Harmon: Well, it's actually Cal Poly's plan. At full build out, which is aiming at 2035, they are going to have 60 to 65 percent of all students on campus. And so myself and my colleagues and the staff we've definitely been partnering and pressuring Cal Poly to move in that direction. They know that that the community is concerned about the impact of students, especially in terms of affordability.

So they're moving in the right direction. They have an additional 800 beds this year and you're already seeing it in the neighborhoods — more ‘For Rent’ signs. Rents are dropping already and we're hoping that it continues in that direction.

But I would also say that it's not just about so-called ‘putting Cal Poly students on campus.’ It's really about creating housing that is meaningful and engaging and also affordable for the students. So I'm hopeful that when Cal Poly is working on its build-out that it will keep all of those things in mind as well.

Wilhelm: In terms of future projects, what will we expect to see come online that you have decided as mayor?

Harmon: So there's two developments, one is called Avila Ranch and one is called San Luis Ranch and they're aiming to address working people in San Luis Obispo.

In the county, the city of San Luis Obispo is the job center. We have about 45 percent of all the jobs in the county here and we are trying to create housing that those working people can afford to purchase so that they can live where they're working. And that's about creating better communities.

That's also about reducing greenhouse gas emissions, and housing affordability.

Our average house price, I think, is pushing up towards $800,000. We're hoping to have things coming online in these projects that will be significantly less. Some of them will still be expensive — it's an expensive place to live — but they will hopefully be significantly less.

Wilhelm: But I know some people have concerns about traffic with those developments — how will you handle that?

Harmon: Well, we do extensive studies before we say yes to development. And developers have to pay their fair share of infrastructure improvements. So, for example, in the San Luis Ranch project there are multiple infrastructure improvements that will have to go in before they even put one shovel in the ground.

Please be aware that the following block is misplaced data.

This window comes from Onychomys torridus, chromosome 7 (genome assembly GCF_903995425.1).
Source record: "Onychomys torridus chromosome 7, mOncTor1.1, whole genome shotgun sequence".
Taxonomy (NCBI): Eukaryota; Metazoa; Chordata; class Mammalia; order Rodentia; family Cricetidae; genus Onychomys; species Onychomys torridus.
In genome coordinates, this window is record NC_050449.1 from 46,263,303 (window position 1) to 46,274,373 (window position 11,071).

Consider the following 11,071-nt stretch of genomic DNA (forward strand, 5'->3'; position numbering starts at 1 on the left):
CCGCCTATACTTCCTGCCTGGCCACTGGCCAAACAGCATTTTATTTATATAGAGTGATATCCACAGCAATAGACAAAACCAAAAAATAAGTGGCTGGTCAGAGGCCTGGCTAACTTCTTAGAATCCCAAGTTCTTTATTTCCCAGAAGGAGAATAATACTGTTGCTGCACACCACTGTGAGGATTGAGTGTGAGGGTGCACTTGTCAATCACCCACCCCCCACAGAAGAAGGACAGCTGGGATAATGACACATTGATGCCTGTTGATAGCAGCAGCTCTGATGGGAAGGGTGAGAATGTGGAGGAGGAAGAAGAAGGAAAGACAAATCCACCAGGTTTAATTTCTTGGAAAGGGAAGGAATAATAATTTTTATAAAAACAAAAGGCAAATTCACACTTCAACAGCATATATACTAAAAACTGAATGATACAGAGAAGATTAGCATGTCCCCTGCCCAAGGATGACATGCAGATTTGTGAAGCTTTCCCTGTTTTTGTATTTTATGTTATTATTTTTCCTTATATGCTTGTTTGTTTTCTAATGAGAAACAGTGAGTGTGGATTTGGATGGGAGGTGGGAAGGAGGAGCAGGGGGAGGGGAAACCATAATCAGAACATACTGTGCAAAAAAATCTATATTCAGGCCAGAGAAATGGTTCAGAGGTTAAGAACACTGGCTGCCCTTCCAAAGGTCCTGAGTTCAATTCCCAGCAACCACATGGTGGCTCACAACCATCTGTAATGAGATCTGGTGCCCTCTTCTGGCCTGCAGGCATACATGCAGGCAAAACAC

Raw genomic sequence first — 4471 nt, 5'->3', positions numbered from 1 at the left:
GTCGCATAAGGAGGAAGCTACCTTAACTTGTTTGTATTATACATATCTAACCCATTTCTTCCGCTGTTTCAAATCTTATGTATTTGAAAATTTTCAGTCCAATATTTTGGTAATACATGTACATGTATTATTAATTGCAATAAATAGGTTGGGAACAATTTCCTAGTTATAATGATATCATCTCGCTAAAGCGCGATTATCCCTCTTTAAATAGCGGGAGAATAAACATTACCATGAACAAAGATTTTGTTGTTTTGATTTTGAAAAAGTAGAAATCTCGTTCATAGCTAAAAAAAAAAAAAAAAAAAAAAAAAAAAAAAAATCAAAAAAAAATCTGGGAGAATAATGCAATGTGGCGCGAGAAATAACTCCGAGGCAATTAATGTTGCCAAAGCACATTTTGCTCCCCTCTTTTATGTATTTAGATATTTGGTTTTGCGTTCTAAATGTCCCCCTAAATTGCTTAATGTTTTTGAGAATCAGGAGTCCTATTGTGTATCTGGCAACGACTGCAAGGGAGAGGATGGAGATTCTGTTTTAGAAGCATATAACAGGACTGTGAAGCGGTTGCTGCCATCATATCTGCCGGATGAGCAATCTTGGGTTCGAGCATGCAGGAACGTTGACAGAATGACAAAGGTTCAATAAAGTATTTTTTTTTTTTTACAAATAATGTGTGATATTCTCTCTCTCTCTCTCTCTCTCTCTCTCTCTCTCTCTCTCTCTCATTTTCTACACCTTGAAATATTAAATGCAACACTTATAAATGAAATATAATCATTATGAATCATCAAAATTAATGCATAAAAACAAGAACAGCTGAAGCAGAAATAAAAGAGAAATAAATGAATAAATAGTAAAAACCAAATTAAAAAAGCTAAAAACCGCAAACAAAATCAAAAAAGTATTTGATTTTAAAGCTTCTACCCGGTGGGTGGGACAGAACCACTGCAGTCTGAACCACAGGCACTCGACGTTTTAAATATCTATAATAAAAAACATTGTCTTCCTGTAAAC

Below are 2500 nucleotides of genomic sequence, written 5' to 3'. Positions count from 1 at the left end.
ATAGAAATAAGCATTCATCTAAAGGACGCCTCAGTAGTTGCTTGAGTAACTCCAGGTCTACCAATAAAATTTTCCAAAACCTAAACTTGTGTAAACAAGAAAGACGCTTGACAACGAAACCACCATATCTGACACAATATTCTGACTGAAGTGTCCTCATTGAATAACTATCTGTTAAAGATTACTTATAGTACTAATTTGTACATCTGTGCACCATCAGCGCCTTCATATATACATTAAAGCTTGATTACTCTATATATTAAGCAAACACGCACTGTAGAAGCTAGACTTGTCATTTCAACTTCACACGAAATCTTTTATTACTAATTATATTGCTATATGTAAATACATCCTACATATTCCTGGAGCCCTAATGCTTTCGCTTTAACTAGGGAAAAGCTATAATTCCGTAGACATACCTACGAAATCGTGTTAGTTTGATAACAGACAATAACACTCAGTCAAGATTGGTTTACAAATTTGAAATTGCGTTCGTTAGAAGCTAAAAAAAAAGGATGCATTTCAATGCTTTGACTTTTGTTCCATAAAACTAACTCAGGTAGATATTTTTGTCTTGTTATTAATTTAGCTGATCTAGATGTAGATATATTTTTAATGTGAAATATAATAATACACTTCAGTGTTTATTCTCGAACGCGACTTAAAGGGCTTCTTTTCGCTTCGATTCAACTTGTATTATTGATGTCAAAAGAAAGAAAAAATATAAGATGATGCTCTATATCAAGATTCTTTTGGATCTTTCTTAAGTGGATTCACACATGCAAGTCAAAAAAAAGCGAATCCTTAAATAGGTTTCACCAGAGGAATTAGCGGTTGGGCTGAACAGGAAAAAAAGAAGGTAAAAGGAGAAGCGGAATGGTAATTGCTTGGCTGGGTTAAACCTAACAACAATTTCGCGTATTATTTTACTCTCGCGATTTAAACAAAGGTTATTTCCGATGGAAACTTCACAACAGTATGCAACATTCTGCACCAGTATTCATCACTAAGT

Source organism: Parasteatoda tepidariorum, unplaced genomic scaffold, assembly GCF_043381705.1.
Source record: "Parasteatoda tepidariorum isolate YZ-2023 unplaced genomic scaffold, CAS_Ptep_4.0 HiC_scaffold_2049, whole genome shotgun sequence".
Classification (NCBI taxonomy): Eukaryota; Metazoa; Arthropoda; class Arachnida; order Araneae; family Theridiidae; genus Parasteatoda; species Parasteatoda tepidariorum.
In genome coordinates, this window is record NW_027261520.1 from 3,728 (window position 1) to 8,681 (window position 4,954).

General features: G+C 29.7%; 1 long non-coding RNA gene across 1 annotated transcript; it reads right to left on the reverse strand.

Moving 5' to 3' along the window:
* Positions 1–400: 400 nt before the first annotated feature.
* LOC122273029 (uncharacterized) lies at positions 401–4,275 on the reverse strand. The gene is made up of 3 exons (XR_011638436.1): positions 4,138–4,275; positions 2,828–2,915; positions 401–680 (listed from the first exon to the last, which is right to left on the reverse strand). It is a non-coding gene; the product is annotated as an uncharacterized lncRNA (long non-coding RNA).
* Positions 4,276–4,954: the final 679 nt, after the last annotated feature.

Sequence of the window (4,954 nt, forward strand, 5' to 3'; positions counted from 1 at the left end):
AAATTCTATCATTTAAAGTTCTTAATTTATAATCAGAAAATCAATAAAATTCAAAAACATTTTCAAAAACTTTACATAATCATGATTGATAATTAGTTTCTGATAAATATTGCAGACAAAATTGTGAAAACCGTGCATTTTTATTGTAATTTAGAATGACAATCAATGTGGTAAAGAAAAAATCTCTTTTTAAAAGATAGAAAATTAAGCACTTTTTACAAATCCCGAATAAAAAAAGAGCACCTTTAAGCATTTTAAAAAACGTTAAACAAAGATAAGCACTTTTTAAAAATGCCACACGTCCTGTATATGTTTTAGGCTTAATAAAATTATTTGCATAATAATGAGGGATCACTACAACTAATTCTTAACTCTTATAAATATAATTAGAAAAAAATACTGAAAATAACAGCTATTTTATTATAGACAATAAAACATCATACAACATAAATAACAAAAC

The big piece that they're responsible for is their fair share of the Prado overpass. We're grateful to have the opportunity to partner with that development and also with Caltrans. Otherwise, you know, the chances of that getting built would be remote. These are incredibly expensive projects.

We have a lot of traffic already — 30,000 trips are coming in and out of the city every day, and so that's another thing that we're trying to address.

The people of this community have said over and over again that they are desperate for housing, so we are listening to them and trying to make that happen to the best of our ability.

Wilhelm: If we go back to the very beginning, what made you first want to be mayor?

Harmon: Well, it was climate change that inspired me to get into politics. I have a daughter who is about to be 25, and another kid who's 23. And when they were about half as old is when my understanding around climate change became clear and I realized that their lives were at stake.

So I felt like I needed to do everything I could to be part of that solution. Which is why I'm especially excited and proud of our carbon neutrality goal.